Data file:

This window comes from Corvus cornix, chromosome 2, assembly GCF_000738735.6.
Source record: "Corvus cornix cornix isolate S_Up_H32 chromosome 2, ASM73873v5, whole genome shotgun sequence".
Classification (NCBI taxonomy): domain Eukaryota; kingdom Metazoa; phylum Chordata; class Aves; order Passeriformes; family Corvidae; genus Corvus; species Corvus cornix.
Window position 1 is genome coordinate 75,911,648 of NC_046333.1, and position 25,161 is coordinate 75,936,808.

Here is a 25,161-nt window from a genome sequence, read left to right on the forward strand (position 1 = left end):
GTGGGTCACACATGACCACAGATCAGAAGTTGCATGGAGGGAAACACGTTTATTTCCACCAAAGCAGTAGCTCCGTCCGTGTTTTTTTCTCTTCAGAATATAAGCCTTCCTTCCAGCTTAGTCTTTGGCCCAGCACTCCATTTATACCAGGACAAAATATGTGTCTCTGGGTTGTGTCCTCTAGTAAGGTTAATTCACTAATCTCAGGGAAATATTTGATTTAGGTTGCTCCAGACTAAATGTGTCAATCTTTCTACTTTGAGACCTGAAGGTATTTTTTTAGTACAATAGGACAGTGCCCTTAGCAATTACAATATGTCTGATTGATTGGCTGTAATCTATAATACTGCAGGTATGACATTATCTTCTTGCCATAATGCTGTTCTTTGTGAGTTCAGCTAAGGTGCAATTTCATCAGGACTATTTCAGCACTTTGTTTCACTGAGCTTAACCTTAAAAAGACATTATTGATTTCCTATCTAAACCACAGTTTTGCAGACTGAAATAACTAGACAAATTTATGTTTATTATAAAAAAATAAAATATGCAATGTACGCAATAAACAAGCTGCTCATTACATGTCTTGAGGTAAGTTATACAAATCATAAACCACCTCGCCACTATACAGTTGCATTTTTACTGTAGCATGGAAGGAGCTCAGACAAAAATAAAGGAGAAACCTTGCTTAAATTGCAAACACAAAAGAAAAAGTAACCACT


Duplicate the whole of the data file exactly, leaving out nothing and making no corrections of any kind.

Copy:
This window comes from Corvus cornix, chromosome 2, assembly GCF_000738735.6.
Source record: "Corvus cornix cornix isolate S_Up_H32 chromosome 2, ASM73873v5, whole genome shotgun sequence".
Classification (NCBI taxonomy): domain Eukaryota; kingdom Metazoa; phylum Chordata; class Aves; order Passeriformes; family Corvidae; genus Corvus; species Corvus cornix.
Window position 1 is genome coordinate 75,911,648 of NC_046333.1, and position 25,161 is coordinate 75,936,808.

Here is a 25,161-nt window from a genome sequence, read left to right on the forward strand (position 1 = left end):
GTGGGTCACACATGACCACAGATCAGAAGTTGCATGGAGGGAAACACGTTTATTTCCACCAAAGCAGTAGCTCCGTCCGTGTTTTTTTCTCTTCAGAATATAAGCCTTCCTTCCAGCTTAGTCTTTGGCCCAGCACTCCATTTATACCAGGACAAAATATGTGTCTCTGGGTTGTGTCCTCTAGTAAGGTTAATTCACTAATCTCAGGGAAATATTTGATTTAGGTTGCTCCAGACTAAATGTGTCAATCTTTCTACTTTGAGACCTGAAGGTATTTTTTTAGTACAATAGGACAGTGCCCTTAGCAATTACAATATGTCTGATTGATTGGCTGTAATCTATAATACTGCAGGTATGACATTATCTTCTTGCCATAATGCTGTTCTTTGTGAGTTCAGCTAAGGTGCAATTTCATCAGGACTATTTCAGCACTTTGTTTCACTGAGCTTAACCTTAAAAAGACATTATTGATTTCCTATCTAAACCACAGTTTTGCAGACTGAAATAACTAGACAAATTTATGTTTATTATAAAAAAATAAAATATGCAATGTACGCAATAAACAAGCTGCTCATTACATGTCTTGAGGTAAGTTATACAAATCATAAACCACCTCGCCACTATACAGTTGCATTTTTACTGTAGCATGGAAGGAGCTCAGACAAAAATAAAGGAGAAACCTTGCTTAAATTGCAAACACAAAAGAAAAAGTAACCACT